Bible Wiki, being a wiki, is publicly editable and allows anyone to collaborate about biblical content. In order to be truthful and document the intended message of the Bible, rather than views that editors might prefer other than the truth, this wiki implements a Biblical Point of View (BPOV).
Biblical Point of View
A Biblical Point of View entails that all content is written in a way that focuses on what the Bible has to say about a matter, rather than favoring a personal or denominational interpretation. Obviously in order for content to match this perspective, it must comply with a standard definition of what the Bible is or its canon. This is difficult for editors, and it is hoped that each one who comes to the wiki will seek guidance from God . Without that help, personal perspectives, no matter how sincere, might misdirect the reader to worldly affairs.
Consequently, the BPOV considers the sixty-six books the Bible as the ultimate authority, being God-inspired  and reliable in all matters. Since the Bible is authored by God, it’s not the job of our content to question or to prove the Bible, but rather demonstrate the Bible’s reality through historical and cross-biblical consistency. The Bible is to be the prime source of all of the content of the Bible and information from the Apocrypha, Jewish traditions, or other historical sources must not be contradictory to the Bible.
For the most part, content should be written in past tense and the third person. Most importantly it should be written from the perspective of the Bible’s timeline. Perspective drawn from outside that timeline is inappropriate. However, when it comes to commenting on prophecies, particularly apocalyptic ones, events can be referred to as to be fulfilled, or having been fulfilled (beyond biblical times) without giving details in a modern fashion. This needs to be done in a way that explains the Biblical metaphors of these prophecies without alluding to the modern world.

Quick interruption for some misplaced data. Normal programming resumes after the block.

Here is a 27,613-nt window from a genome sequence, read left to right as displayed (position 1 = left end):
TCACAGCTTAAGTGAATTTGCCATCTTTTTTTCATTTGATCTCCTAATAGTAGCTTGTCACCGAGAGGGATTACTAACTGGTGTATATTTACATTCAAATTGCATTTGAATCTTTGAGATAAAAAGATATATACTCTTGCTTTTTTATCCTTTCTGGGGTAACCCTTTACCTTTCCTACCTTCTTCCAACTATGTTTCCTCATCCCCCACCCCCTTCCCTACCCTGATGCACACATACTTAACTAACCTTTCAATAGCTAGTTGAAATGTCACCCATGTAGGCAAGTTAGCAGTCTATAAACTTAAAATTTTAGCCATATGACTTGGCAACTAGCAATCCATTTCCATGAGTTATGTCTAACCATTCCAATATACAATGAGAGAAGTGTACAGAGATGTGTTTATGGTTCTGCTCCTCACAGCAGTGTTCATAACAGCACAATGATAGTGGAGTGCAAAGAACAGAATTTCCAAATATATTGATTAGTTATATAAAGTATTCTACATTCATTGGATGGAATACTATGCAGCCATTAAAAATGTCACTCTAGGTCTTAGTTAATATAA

The form or style of perspective is often called by wikis as an “in-universe” perspective, but since the Bible is not fictional, this is inappropriate terminology. We must maintain this view since the Bible was written historically, with a specific audience and context in view, while still applying to us today. For example, Paul’s Epistle to the Galatians was written to Christians in first-century Galatia, not to us in present day, yet the principles found therein apply to us.
Given the BPOV there are certain rules and procedures of grammar that must be followed for an article to obey:
- All content should be in a past-tense. The exceptions to this are on currently applicable doctrines (such as Love), spiritual beings (God, Satan) and unfulfilled prophecies. Present tense phrasing should only be used in aspects of the listed exceptions that are still applicable or are ongoing.
- All content should be in third person. Content directly addressing the reader using "you" or referring to Christians using "we" should be avoided. This type of content is allowed in blogposts and other non-article content.
- All sentences should be declarative or only make statements. Imperative, interrogative and exclamatory statements are not allowed within the content (exception, exclamatory in special cases)
- All information should be cited to relevant Bible Verses. This can be down via the "Insert" menu and selecting "Verse".
With that in mind, content here must only document the historical context of places, people or nations mentioned in the Bible. This is not a general ancient history wiki and so places not mentioned in the Bible, or certain eras of history not mentioned by the Bible about places should not be documented. For example, the history of pre-Christian Cyprus should not be documented, but Paul traveling to the island should. However, if historical details not mentioned in the Bible are important enough for understanding the context it may be documented at minimal. It is also important that when documenting theological content that it be based solely on the Bible and its entirety.